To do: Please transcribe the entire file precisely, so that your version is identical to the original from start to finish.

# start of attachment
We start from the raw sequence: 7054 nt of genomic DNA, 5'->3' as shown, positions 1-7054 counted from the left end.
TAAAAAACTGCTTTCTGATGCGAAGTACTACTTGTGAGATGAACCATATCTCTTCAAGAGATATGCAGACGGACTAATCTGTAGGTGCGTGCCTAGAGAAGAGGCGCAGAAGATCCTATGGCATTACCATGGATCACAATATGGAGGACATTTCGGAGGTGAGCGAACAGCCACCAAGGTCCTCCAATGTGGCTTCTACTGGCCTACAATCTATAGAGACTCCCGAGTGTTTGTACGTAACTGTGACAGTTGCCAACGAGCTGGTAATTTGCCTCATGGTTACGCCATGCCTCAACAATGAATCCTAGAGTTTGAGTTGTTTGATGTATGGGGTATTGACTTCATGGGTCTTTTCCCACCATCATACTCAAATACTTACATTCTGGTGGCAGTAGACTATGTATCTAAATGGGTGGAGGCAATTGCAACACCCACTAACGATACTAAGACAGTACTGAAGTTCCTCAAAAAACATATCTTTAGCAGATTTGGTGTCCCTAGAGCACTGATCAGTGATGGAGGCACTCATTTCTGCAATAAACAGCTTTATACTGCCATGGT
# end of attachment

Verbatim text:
We start from the raw sequence: 7054 nt of genomic DNA, 5'->3' as shown, positions 1-7054 counted from the left end.
TAAAAAACTGCTTTCTGATGCGAAGTACTACTTGTGAGATGAACCATATCTCTTCAAGAGATATGCAGACGGACTAATCTGTAGGTGCGTGCCTAGAGAAGAGGCGCAGAAGATCCTATGGCATTACCATGGATCACAATATGGAGGACATTTCGGAGGTGAGCGAACAGCCACCAAGGTCCTCCAATGTGGCTTCTACTGGCCTACAATCTATAGAGACTCCCGAGTGTTTGTACGTAACTGTGACAGTTGCCAACGAGCTGGTAATTTGCCTCATGGTTACGCCATGCCTCAACAATGAATCCTAGAGTTTGAGTTGTTTGATGTATGGGGTATTGACTTCATGGGTCTTTTCCCACCATCATACTCAAATACTTACATTCTGGTGGCAGTAGACTATGTATCTAAATGGGTGGAGGCAATTGCAACACCCACTAACGATACTAAGACAGTACTGAAGTTCCTCAAAAAACATATCTTTAGCAGATTTGGTGTCCCTAGAGCACTGATCAGTGATGGAGGCACTCATTTCTGCAATAAACAGCTTTATACTGCCATGGT